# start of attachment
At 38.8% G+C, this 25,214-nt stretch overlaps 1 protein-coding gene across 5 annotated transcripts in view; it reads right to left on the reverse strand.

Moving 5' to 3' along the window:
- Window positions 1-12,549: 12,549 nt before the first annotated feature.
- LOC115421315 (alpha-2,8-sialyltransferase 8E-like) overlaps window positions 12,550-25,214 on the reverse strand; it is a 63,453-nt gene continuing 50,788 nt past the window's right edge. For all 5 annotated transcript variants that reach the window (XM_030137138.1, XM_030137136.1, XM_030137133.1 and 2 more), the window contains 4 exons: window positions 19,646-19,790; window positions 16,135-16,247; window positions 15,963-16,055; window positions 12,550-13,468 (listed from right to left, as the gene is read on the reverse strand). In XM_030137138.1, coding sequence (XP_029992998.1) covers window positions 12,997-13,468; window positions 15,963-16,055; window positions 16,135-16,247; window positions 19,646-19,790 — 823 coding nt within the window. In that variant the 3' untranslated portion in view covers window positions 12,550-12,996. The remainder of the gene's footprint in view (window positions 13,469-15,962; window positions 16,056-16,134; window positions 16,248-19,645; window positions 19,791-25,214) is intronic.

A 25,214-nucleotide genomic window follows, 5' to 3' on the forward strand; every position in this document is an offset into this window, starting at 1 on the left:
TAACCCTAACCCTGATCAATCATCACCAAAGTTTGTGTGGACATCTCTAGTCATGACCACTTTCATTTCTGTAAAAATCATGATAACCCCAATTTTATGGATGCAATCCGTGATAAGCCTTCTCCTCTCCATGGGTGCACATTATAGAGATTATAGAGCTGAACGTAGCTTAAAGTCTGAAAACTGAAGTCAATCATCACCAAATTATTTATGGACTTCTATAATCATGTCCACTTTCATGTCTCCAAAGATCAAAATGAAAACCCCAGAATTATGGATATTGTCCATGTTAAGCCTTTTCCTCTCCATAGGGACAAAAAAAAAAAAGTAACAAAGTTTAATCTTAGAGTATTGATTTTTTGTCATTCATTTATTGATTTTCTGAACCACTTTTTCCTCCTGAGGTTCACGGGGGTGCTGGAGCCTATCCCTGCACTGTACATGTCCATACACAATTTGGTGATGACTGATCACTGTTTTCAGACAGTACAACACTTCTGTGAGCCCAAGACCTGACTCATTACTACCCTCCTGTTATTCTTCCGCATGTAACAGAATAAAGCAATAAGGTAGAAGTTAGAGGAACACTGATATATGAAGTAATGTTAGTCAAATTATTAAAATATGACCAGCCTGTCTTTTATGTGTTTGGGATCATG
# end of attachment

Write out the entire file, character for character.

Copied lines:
At 38.8% G+C, this 25,214-nt stretch overlaps 1 protein-coding gene across 5 annotated transcripts in view; it reads right to left on the reverse strand.

Moving 5' to 3' along the window:
- Window positions 1-12,549: 12,549 nt before the first annotated feature.
- LOC115421315 (alpha-2,8-sialyltransferase 8E-like) overlaps window positions 12,550-25,214 on the reverse strand; it is a 63,453-nt gene continuing 50,788 nt past the window's right edge. For all 5 annotated transcript variants that reach the window (XM_030137138.1, XM_030137136.1, XM_030137133.1 and 2 more), the window contains 4 exons: window positions 19,646-19,790; window positions 16,135-16,247; window positions 15,963-16,055; window positions 12,550-13,468 (listed from right to left, as the gene is read on the reverse strand). In XM_030137138.1, coding sequence (XP_029992998.1) covers window positions 12,997-13,468; window positions 15,963-16,055; window positions 16,135-16,247; window positions 19,646-19,790 — 823 coding nt within the window. In that variant the 3' untranslated portion in view covers window positions 12,550-12,996. The remainder of the gene's footprint in view (window positions 13,469-15,962; window positions 16,056-16,134; window positions 16,248-19,645; window positions 19,791-25,214) is intronic.

A 25,214-nucleotide genomic window follows, 5' to 3' on the forward strand; every position in this document is an offset into this window, starting at 1 on the left:
TAACCCTAACCCTGATCAATCATCACCAAAGTTTGTGTGGACATCTCTAGTCATGACCACTTTCATTTCTGTAAAAATCATGATAACCCCAATTTTATGGATGCAATCCGTGATAAGCCTTCTCCTCTCCATGGGTGCACATTATAGAGATTATAGAGCTGAACGTAGCTTAAAGTCTGAAAACTGAAGTCAATCATCACCAAATTATTTATGGACTTCTATAATCATGTCCACTTTCATGTCTCCAAAGATCAAAATGAAAACCCCAGAATTATGGATATTGTCCATGTTAAGCCTTTTCCTCTCCATAGGGACAAAAAAAAAAAAGTAACAAAGTTTAATCTTAGAGTATTGATTTTTTGTCATTCATTTATTGATTTTCTGAACCACTTTTTCCTCCTGAGGTTCACGGGGGTGCTGGAGCCTATCCCTGCACTGTACATGTCCATACACAATTTGGTGATGACTGATCACTGTTTTCAGACAGTACAACACTTCTGTGAGCCCAAGACCTGACTCATTACTACCCTCCTGTTATTCTTCCGCATGTAACAGAATAAAGCAATAAGGTAGAAGTTAGAGGAACACTGATATATGAAGTAATGTTAGTCAAATTATTAAAATATGACCAGCCTGTCTTTTATGTGTTTGGGATCATG